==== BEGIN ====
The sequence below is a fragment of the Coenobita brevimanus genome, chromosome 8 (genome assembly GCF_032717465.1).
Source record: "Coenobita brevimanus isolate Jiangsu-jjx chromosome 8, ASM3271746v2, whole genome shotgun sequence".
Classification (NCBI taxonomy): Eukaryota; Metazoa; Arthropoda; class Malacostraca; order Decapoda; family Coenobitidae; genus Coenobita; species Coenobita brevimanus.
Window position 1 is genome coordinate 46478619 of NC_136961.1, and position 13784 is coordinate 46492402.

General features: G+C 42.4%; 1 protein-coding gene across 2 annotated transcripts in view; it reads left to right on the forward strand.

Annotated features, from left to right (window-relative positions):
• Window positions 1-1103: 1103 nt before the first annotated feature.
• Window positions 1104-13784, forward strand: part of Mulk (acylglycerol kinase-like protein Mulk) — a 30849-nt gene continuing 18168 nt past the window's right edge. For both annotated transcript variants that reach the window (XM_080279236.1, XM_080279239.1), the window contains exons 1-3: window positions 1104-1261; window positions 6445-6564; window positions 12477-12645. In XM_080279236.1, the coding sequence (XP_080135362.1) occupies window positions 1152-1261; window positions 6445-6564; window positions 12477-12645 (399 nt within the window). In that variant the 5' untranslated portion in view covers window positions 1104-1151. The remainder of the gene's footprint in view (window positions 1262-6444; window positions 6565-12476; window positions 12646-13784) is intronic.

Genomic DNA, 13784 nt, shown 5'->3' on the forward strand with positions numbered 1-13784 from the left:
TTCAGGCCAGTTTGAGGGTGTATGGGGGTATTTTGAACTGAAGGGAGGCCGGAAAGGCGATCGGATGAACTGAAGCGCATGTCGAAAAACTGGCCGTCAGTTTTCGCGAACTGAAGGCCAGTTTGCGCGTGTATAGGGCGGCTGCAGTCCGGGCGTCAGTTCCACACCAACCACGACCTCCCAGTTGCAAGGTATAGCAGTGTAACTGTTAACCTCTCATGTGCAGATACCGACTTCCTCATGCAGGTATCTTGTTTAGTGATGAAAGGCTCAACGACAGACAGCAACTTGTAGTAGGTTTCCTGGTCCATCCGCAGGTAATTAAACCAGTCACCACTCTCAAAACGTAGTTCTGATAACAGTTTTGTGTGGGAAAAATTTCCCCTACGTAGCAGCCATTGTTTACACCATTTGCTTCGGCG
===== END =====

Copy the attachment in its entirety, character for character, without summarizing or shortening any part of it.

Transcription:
The sequence below is a fragment of the Coenobita brevimanus genome, chromosome 8 (genome assembly GCF_032717465.1).
Source record: "Coenobita brevimanus isolate Jiangsu-jjx chromosome 8, ASM3271746v2, whole genome shotgun sequence".
Classification (NCBI taxonomy): Eukaryota; Metazoa; Arthropoda; class Malacostraca; order Decapoda; family Coenobitidae; genus Coenobita; species Coenobita brevimanus.
Window position 1 is genome coordinate 46478619 of NC_136961.1, and position 13784 is coordinate 46492402.

General features: G+C 42.4%; 1 protein-coding gene across 2 annotated transcripts in view; it reads left to right on the forward strand.

Annotated features, from left to right (window-relative positions):
• Window positions 1-1103: 1103 nt before the first annotated feature.
• Window positions 1104-13784, forward strand: part of Mulk (acylglycerol kinase-like protein Mulk) — a 30849-nt gene continuing 18168 nt past the window's right edge. For both annotated transcript variants that reach the window (XM_080279236.1, XM_080279239.1), the window contains exons 1-3: window positions 1104-1261; window positions 6445-6564; window positions 12477-12645. In XM_080279236.1, the coding sequence (XP_080135362.1) occupies window positions 1152-1261; window positions 6445-6564; window positions 12477-12645 (399 nt within the window). In that variant the 5' untranslated portion in view covers window positions 1104-1151. The remainder of the gene's footprint in view (window positions 1262-6444; window positions 6565-12476; window positions 12646-13784) is intronic.

Genomic DNA, 13784 nt, shown 5'->3' on the forward strand with positions numbered 1-13784 from the left:
TTCAGGCCAGTTTGAGGGTGTATGGGGGTATTTTGAACTGAAGGGAGGCCGGAAAGGCGATCGGATGAACTGAAGCGCATGTCGAAAAACTGGCCGTCAGTTTTCGCGAACTGAAGGCCAGTTTGCGCGTGTATAGGGCGGCTGCAGTCCGGGCGTCAGTTCCACACCAACCACGACCTCCCAGTTGCAAGGTATAGCAGTGTAACTGTTAACCTCTCATGTGCAGATACCGACTTCCTCATGCAGGTATCTTGTTTAGTGATGAAAGGCTCAACGACAGACAGCAACTTGTAGTAGGTTTCCTGGTCCATCCGCAGGTAATTAAACCAGTCACCACTCTCAAAACGTAGTTCTGATAACAGTTTTGTGTGGGAAAAATTTCCCCTACGTAGCAGCCATTGTTTACACCATTTGCTTCGGCG